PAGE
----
Sunday, March 3, 2013

A Few Updates...

The Birthday Girl in all her glory.
It's been a few days since I last checked in with you all, so I figured I'd quickly catch you up on the going's on around Casa Crazy...

The Sainted Mare's Birthday

Madame Mare was treated to quite the fuss on Tuesday night.  Noah and I arrived at the barn packing carrots, apples, mints, granola bars and other goodies, which Sugar gobbled down quite happily.  She's not very ladylike when accepting treats.  She lunges at whatever you have in your hand like a great white shark going after a seal.  (Really, it's not quite that bad, - you do know by now that I exaggerate a little, right?) The only reason I even still give her treats is that she's very careful to never get any fingers, bless her heart. 

Her Majesty was perhaps a bit surprised that she was expected to work on her special day, and maybe a bit less than thrilled that part of the festivities included being made to wear a birthday tiara and boa, but she accepted our shenanigans with typical Sug aplomb and did what she had to do to get more yummies.  Noah thought she looked mortified but I think she secretely likes playing dress up.

Riding: Rhythm is Peace (and Safety!)

We have been having the most amazing lessons!!!  We've been going back to basics and concentrating on rhythm to the fences.  Our trainer has been having me re-learn jumping to erase some bad habits and fear that arose because of them. I've been concentrating on cantering one crossrail on the circle until I can stay in a consistent rhythm, and lo and behold, once I could stay in that rhythm, the distance thing wasn't as much of an issue.  A little close, a little far away?  Either was doable from the right rhythm.  (Of course, it helps when the fences are ridiculously small.) 

We progressed from doing single crossrails to two in my next lesson, just to see if I could maintain the rhythm when I had another fence to worry about.  We worked on keeping the rhythm while changing the strides in a line.  Question - can Amy collect Sugar and do 7 strides in the line, and then open the stride and do 6 without getting flat or strung out?  Now she can, and consistently, too!  In the past I could have maybe done it once, maybe twice in a lesson, but not 3 or 4 times.

Each lesson we've added another fence or two, low fences, and we jump one, then two, and then maybe three in a row if I can show my trainer I can maintain the canter rhythm throughout.  We've gone to four, then five, and he's even raised the heights on some of the fences so some are crossrails and some may be 2'3", and another one may be 3'.  This has helped me to stop worrying so much about the height of the fence.  As my trainer tells me,  "It's not the height, it's the rhythm."  Notice a recurring theme here?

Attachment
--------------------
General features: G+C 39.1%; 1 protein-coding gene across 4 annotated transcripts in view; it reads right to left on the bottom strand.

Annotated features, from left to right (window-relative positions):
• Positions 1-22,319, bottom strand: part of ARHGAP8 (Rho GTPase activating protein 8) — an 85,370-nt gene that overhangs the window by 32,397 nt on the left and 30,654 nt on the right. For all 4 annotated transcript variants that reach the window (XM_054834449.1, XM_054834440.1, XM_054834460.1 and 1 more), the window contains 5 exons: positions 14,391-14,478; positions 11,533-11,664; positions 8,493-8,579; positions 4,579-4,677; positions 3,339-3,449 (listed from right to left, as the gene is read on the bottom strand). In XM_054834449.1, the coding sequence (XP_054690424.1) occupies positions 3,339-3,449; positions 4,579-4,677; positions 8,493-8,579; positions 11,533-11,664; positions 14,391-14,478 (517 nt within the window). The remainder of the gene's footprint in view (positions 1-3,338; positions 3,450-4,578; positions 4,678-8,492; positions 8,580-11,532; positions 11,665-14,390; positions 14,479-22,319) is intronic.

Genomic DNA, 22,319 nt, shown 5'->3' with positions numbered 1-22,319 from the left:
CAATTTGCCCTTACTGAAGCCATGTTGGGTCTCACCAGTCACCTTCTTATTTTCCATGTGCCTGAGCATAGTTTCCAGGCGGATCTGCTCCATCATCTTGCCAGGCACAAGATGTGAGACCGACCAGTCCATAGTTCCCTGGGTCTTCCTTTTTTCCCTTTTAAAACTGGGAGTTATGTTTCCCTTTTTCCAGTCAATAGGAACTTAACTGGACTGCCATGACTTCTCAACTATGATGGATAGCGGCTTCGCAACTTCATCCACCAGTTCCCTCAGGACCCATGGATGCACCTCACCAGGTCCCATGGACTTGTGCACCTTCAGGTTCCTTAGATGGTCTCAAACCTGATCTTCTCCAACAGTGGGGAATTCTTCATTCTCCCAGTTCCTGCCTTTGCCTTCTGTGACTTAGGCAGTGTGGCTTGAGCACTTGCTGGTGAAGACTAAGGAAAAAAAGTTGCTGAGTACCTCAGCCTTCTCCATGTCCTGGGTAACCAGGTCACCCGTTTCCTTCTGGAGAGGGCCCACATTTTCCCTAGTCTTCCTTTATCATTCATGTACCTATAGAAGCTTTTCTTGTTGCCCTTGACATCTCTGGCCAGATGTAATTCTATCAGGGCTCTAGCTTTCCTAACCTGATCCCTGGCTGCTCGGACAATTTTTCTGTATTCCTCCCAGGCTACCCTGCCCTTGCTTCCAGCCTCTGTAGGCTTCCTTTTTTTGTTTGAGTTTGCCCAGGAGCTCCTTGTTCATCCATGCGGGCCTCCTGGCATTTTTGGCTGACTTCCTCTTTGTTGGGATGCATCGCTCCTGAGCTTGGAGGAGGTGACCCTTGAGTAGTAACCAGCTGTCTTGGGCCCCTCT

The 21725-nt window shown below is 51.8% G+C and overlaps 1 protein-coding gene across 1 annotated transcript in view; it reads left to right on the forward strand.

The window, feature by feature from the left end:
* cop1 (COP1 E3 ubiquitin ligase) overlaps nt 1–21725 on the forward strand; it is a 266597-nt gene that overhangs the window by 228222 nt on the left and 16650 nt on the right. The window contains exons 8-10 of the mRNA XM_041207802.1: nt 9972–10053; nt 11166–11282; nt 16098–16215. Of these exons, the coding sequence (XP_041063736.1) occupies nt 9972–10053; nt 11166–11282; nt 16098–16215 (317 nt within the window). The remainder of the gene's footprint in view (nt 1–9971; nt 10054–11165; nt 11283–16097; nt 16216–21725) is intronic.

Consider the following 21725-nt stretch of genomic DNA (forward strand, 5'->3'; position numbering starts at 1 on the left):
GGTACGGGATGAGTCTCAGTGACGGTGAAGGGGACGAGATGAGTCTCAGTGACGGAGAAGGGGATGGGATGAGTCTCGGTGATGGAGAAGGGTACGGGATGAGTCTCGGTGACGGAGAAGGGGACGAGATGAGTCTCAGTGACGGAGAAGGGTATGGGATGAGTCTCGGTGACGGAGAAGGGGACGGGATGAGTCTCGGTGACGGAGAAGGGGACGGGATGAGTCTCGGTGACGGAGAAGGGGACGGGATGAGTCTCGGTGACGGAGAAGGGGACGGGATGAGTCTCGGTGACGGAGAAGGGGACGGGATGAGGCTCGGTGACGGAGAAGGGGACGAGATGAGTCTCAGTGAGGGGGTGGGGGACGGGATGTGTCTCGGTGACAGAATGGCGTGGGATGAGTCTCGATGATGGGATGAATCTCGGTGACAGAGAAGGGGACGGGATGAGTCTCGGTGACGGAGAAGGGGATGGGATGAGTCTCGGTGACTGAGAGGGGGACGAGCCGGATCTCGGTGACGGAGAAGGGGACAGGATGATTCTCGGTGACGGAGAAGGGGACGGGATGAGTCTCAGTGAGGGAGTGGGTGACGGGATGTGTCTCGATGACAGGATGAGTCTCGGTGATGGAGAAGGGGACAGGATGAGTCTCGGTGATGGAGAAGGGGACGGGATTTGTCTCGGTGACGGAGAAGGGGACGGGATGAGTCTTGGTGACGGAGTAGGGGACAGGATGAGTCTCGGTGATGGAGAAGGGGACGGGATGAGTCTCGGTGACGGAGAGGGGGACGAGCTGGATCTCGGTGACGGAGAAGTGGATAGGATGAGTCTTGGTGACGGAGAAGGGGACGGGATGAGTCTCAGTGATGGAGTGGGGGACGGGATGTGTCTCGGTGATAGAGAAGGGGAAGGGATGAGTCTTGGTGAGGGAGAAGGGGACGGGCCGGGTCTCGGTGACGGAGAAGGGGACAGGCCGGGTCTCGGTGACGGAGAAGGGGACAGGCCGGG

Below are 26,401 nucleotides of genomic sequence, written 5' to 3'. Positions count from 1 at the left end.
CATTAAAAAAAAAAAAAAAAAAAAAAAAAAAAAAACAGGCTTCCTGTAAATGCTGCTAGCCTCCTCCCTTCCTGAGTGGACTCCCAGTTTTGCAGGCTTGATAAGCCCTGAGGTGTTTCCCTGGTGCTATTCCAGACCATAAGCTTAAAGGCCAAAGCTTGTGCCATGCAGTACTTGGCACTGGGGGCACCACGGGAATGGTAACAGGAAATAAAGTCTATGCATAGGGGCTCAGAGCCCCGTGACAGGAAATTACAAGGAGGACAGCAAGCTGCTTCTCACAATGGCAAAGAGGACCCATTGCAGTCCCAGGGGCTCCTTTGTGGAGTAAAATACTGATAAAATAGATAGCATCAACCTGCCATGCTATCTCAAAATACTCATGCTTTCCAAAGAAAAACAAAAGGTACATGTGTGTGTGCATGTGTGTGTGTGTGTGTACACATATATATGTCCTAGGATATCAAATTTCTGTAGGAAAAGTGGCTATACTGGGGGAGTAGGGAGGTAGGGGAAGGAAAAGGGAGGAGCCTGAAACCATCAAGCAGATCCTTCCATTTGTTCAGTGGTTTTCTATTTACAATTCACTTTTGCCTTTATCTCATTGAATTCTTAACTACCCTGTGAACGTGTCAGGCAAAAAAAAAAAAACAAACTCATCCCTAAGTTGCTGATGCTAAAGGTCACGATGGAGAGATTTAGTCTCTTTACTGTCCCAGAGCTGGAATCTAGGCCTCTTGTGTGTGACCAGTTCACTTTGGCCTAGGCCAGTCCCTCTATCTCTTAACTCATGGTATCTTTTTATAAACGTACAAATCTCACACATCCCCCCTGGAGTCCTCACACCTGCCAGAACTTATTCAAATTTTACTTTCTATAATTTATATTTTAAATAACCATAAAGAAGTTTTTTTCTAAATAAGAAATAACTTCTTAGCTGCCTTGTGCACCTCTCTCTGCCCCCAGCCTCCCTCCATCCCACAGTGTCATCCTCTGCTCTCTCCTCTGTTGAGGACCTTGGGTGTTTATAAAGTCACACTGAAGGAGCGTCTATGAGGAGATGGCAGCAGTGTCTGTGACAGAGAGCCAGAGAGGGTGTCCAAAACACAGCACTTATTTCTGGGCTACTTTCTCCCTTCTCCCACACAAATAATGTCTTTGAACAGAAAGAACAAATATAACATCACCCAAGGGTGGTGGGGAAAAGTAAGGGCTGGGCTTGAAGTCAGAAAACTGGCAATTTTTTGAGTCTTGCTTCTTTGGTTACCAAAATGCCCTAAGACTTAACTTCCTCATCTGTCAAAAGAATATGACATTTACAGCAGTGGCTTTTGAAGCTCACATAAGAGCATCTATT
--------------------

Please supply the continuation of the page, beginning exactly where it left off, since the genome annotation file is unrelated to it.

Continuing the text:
In my last lesson I ended jumping a course of seven or eight fences of varying heights.  I've been able to jump courses before. Heck, Sug and I would jump 3' courses at shows, so it's not like I can't do it.   It's more like I used to feel that after the third fence things were unravelling and by the halfway point we were getting strung out and if we made it to the end of the course it was on a wing and a prayer.  I used to feel fear pretty much every stride of the course.  Now I don't.  Now I am so busy finding my rhythm, balancing her up, and then staying in my rhythm that I haven't been afraid. 

Jumping is even fun again.  We get to a slightly deep distance? No problem.  Land and get the rhythm back.  We see a long one?  No need to panic.  Stay back, land in my heels, regain the rhythm, and carry on.  Sug is much happier with this new system, as there is consistency.  Not so much pull-pull-pull, now go-go-go!!!!  Am I perfect. Not by a long shot.  But we've addressed a very real weakness and I am better, and that makes a huge difference tome, and most importantly, to my horse. I swear to you she's smiling after every lesson.

I told my trainer that I really feel this approach has worked for us, that it helps me preserve my focus and makes me more confident.  My trainer answered (insert Argentinian accent here) "Of course.  Rhythm is peace. For the rider and for the horse"  He cocks his head and thinks for a second. "And safety.  Rhythm is peace and safety.  And that brings confidence."

So there you have it.  I'll leave you to think about that pearl of wisdom until we meet again. 

Thanks for reading!


  1. Very very true! Thanks for breaking down your lesson. Sounds like something that would be great for my gelding and I.

  2. That is JUST AWESOME!!! So glad you have found your groove. I guess it comes back to the old saying, "you find what you look for." Is that a weedgie one? I forget.... But its' true!

  3. I WANT YOUR TRAINER. This kind of thing would be PERFECT for me, as well; I really struggle with fear on a course, too, and practicing finding and keeping a rhythm would be sooooooo helpful. I know that's what you are *supposed* to do but have never really done it! I do exactly what you said, make it over three jumps and then fall apart.

    Maybe I will suggest this system of retraining my mind when I start taking lessons again... I can just picture this working. And Sainted Mare being happier, too!